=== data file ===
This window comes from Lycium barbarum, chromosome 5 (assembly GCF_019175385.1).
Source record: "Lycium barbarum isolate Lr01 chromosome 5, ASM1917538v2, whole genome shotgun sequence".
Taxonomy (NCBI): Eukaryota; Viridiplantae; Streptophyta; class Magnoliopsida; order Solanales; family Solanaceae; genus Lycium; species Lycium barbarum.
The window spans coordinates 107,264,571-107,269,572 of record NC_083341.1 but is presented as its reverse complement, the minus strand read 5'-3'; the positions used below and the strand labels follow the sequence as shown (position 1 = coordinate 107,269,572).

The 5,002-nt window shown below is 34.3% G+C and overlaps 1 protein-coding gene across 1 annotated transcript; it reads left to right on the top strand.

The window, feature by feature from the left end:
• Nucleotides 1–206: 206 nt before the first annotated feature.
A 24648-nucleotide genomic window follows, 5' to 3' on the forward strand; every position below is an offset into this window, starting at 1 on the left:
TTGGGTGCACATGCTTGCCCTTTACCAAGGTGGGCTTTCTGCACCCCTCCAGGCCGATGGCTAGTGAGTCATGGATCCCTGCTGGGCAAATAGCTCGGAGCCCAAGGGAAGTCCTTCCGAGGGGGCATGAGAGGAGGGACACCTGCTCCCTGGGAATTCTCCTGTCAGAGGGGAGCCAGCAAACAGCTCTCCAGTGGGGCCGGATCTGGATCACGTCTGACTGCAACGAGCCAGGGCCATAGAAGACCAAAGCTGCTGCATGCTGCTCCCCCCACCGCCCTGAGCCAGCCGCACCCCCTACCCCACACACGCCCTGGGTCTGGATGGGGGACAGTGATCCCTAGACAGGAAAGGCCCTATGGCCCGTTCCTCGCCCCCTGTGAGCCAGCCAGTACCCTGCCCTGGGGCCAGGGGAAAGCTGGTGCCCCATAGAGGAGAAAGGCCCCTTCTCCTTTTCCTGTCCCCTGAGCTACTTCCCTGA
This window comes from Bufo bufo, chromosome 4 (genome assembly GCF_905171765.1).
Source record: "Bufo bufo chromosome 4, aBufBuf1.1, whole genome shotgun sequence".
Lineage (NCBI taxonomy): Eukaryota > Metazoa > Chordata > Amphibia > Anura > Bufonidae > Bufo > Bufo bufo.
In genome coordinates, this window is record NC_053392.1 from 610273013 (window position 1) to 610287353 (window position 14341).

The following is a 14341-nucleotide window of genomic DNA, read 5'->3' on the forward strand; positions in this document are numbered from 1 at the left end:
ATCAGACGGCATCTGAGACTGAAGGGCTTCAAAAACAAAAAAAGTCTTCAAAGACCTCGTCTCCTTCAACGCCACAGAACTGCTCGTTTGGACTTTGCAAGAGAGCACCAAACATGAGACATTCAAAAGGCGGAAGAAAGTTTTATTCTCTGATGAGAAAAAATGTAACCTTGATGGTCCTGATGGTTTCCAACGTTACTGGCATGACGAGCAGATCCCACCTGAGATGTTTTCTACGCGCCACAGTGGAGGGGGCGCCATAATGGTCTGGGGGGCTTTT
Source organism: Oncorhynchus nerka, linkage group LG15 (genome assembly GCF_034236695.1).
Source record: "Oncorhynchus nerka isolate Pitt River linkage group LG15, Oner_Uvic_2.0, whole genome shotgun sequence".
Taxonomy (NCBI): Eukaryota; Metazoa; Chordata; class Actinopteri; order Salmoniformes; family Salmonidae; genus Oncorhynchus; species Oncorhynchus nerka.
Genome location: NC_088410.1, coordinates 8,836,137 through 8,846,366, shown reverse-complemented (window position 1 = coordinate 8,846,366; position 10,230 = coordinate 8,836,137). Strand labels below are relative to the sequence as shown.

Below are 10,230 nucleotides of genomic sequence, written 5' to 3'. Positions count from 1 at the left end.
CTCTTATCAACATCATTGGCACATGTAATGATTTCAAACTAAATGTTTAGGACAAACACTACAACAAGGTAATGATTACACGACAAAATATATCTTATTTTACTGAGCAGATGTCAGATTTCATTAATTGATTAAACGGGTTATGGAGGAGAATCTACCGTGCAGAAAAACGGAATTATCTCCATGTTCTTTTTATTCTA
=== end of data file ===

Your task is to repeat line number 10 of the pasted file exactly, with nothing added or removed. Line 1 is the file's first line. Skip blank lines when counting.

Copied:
This window comes from Bufo bufo, chromosome 4 (genome assembly GCF_905171765.1).